From paintings reflecting New York's social stratification during the Great Depression Era to themes of revolution and class inequity - some of the major artworks by Mexican muralist, Diego Rivera, will be presented at MoMA (The Museum of Modern Art) from Nov. 13, 2011.

Titled Diego Rivera: Murals for The Museum of Modern Art, the exhibition will display some of the most unique creations by the renowned muralist for the first time in nearly 80 years.

The murals were first exhibited at the museum in 1931 and 1932, setting new attendance records in its five weeks' duration. They were painted at MoMA, who brought Rivera to New York, six weeks before the exhibition's opening and gave him studio space within the Museum.

This was a strategy implemented by the museum officials to solve the problem of how to present the work of this famous muralist when murals were, by definition, made and fixed on site.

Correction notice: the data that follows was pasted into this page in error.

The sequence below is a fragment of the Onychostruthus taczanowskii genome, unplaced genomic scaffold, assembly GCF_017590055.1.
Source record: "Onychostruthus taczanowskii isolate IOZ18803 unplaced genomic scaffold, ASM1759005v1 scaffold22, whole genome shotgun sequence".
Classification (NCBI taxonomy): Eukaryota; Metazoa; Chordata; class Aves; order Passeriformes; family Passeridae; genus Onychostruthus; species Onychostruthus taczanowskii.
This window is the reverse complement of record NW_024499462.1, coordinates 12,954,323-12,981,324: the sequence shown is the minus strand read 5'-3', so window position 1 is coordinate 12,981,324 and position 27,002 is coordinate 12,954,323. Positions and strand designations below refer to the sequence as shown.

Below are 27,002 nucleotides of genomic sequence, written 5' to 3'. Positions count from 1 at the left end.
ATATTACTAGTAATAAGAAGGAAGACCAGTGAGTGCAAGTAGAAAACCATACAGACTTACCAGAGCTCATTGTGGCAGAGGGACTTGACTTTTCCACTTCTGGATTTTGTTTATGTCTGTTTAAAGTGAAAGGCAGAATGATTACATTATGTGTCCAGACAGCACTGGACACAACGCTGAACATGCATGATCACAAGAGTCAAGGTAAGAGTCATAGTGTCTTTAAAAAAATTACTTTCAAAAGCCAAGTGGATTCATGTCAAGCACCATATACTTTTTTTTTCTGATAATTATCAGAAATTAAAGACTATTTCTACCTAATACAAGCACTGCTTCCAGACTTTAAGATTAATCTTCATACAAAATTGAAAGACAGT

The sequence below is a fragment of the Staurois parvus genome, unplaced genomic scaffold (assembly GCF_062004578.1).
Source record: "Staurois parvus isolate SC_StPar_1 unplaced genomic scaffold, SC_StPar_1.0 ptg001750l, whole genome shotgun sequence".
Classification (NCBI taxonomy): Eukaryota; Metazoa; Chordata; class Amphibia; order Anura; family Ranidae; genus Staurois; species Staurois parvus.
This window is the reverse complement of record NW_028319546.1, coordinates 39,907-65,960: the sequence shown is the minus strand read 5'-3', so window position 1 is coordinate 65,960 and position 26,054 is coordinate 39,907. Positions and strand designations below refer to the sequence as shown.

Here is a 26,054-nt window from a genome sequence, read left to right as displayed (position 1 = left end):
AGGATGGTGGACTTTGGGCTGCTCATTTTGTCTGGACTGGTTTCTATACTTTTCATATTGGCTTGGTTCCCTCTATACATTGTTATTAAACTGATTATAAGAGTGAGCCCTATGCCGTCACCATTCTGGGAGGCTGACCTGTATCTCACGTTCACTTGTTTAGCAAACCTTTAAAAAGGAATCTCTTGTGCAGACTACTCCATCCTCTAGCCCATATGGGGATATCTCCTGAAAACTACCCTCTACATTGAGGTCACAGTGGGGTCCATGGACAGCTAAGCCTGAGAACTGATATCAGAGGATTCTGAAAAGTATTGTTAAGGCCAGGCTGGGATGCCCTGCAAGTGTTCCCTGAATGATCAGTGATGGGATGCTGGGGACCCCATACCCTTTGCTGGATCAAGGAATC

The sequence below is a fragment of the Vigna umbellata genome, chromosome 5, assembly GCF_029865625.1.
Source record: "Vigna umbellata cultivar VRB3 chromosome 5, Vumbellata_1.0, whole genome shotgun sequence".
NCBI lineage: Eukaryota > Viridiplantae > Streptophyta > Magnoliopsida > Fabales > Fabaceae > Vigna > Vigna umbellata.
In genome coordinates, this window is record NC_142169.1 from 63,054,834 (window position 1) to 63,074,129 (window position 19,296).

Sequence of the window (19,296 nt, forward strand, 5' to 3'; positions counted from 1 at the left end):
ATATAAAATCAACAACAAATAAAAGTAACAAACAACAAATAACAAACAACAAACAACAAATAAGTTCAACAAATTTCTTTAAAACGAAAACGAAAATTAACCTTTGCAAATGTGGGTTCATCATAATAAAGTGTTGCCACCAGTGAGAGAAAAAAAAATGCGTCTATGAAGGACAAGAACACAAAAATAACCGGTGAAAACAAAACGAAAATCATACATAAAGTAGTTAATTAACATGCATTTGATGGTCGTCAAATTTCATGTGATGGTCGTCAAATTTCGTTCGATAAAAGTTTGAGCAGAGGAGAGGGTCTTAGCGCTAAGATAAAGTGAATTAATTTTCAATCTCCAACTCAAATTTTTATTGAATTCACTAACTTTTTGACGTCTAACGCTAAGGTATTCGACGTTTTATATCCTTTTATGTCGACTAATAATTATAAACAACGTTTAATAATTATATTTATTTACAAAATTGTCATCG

With two assistants to help him, Diego presented five portable murals - portable being a bit of a stretch as they were weighed down by pounds of frescoed plaster, concrete and steel.

What is interesting about Rivera today is how prescient his observations about New York 80 years ago were. There is no better metaphor for what is taking place with the various Occupy Wall Street movements around the country and the world than the stratification that is revealed in Rivera's painting, which shows you the homeless juxtaposed with bank vaults and the wealthy, Reuters quoted museum director Glenn Lowry as stating.

The exhibition is said to focus particularly on works created by the muralist during his stay in New York. This will draw a new portrait of the artist as a cosmopolitan figure who traveled to Russia, Mexico and the United States.